What is autism?

Autism is a disorder related to the neurodevelopmental development of a child. It affects:
  • Social interaction
  • Verbal and non-verbal communication
  • Behavior

While it is usually diagnosed around 16 months of age or even before, some children are diagnosed at an older age.

How common is autism?

  • Autism is a common disorder. One child out of 150 might have autism. No figures exist for Lebanon.
  • It is more frequent in boys than in girls.

What causes autism?

  • The exact cause of autism is still not known.
  • Some evidence links autism to problems with the function or structure of the brain.
  • What we do know, is that heredity, vaccines and food allergies do not cause autism.

How do you recognize autism?

Social Interaction:
The child with autism has difficulty with:
  • Using non-verbal behaviors (eye-gazes, facial expressions, body postures, and gestures)
  • Forming relationships with peers
  • Seeking out others to share enjoyment and interests
  • Sharing emotional and social feelings with others
Communication:
The child with autism has difficulty with:
  • Developing spoken language (delay in speech) or develops odd or strange language
  • Starting or maintaining a conversation
  • Playing imaginary games or social imitative play
Behavior:
The child with autism has:
  • Restricted interests and activities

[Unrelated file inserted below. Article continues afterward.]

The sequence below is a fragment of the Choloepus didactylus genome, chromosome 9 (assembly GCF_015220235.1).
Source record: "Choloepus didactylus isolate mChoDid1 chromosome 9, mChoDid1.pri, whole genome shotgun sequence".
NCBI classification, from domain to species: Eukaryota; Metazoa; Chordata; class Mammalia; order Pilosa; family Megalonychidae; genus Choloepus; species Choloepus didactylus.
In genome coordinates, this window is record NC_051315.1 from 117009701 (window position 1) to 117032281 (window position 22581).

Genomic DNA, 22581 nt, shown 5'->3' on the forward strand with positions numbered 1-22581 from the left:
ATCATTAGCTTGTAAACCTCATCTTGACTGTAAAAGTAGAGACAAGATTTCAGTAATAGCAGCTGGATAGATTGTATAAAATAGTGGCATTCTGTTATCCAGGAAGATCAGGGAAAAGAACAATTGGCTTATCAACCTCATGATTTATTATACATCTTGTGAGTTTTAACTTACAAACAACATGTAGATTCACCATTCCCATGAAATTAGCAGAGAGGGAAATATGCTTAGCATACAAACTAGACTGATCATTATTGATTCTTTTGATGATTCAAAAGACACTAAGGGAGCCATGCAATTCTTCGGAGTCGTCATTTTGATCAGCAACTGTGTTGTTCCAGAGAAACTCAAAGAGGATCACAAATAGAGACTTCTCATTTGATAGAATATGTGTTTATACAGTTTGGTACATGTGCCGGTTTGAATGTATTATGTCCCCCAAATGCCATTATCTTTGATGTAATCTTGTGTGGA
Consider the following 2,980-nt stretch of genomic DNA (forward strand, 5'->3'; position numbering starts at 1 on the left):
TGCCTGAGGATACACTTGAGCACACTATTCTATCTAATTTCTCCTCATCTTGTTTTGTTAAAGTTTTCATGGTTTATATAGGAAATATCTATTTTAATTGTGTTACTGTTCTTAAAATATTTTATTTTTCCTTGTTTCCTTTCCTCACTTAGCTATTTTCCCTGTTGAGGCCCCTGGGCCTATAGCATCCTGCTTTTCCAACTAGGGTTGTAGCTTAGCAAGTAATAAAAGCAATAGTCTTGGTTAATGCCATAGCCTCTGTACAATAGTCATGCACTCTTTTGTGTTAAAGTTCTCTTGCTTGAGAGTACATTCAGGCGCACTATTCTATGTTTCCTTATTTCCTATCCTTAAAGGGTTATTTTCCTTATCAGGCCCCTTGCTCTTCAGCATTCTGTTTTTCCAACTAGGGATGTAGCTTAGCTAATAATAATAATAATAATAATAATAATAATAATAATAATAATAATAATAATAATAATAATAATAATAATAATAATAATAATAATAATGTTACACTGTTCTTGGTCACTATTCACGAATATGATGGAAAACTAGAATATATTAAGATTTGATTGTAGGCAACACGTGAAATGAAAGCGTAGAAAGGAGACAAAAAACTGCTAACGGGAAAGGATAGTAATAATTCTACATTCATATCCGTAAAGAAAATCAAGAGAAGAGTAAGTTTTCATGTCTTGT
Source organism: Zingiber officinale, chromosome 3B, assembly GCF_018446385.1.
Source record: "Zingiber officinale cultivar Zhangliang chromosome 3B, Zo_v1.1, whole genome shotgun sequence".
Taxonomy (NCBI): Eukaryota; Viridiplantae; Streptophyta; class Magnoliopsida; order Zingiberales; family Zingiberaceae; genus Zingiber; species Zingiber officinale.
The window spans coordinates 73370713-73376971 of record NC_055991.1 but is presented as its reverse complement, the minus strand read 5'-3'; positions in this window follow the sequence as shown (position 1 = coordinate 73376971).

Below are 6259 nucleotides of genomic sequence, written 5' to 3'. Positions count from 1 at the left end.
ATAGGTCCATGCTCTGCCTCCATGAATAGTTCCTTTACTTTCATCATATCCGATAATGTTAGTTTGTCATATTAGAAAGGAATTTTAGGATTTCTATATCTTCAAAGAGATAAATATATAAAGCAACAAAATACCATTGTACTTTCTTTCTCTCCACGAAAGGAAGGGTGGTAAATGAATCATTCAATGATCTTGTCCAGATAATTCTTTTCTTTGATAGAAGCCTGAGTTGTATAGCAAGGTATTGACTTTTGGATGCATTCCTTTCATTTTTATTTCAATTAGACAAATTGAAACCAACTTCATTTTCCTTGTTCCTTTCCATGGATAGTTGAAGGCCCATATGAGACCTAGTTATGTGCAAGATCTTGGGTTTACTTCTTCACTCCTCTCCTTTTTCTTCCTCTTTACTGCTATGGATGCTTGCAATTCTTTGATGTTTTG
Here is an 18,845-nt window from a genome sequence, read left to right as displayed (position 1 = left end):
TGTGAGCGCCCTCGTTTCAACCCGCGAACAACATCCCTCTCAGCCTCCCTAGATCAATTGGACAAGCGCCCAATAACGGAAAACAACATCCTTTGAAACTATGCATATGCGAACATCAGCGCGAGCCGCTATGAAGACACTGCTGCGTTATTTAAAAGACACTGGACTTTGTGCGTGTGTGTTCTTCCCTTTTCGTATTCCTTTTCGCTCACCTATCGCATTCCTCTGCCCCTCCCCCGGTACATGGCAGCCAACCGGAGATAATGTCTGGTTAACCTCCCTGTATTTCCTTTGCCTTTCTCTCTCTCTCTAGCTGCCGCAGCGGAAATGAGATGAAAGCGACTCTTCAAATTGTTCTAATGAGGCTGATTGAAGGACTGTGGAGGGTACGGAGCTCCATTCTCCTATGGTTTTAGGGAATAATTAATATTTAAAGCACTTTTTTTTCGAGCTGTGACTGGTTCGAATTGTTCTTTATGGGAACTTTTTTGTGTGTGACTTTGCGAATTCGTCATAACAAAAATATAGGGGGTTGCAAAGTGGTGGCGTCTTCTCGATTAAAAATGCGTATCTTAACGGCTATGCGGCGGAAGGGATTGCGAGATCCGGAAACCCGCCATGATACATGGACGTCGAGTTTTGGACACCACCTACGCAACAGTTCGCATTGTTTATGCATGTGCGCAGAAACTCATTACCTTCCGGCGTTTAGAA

• Preoccupation with one interest
  • Specific routines or rituals that do not serve any purpose
  • Stereotyped or repetitive motor movements such as hand or finger flapping or twisting or whole body movements

How is autism diagnosed?

To diagnose your child with autism the doctor will do the following:
  • Ask you questions about the period before and after your child was born, and ask questions about the medical history of your family.
  • Do a complete physical and mental examination of your child.
  • Possibly order a few tests for your child, such as a brain MRI.

Can autism be treated?

  • There are no medications to treat autism. There are medications that can help reduce the symptoms such as aggressive behavior, mood, hyperactivity, inattention, anxiety, repetitive behaviors, and sleep problems.
  • In most patients, improvement or a decrease in symptoms can be expected with therapies.
  • The best way is to have a comprehensive and individualized treatment plan that corresponds to the child's needs and to the parent’s ability to engage and be active partners.
  • The goal of the plan is to help the child adapt to his environment and live a dignified life. The plan consists of: family, early nursery, school, and a team of specialist.
  • The team of specialists includes a pediatric neurologist or psychiatrist, a psychologist, applied behavior analysis therapist, speech, occupational and psychomotor therapists. This team helps the child educationally, behaviorally, cognitively, socially and emotionally.

Tips for parents

  • Learn more about autism. Do not listen to the common myths or misconceptions about the disease.
  • Try to know more about your child’s symptoms and his/her strengths and weaknesses.
  • Be involved with your child’s teachers and team of specialists in developing the treatment plan.
  • Be consistent with your child.
  • Let your child follow a daily schedule or routine as much as possible (such as when to eat, when to go to therapy, when to sleep, etc…).
  • Praise your child for his/her good behavior.

Useful Links on Autism

www.aacap.org
www.cdc.gov
www.nimh.nih.gov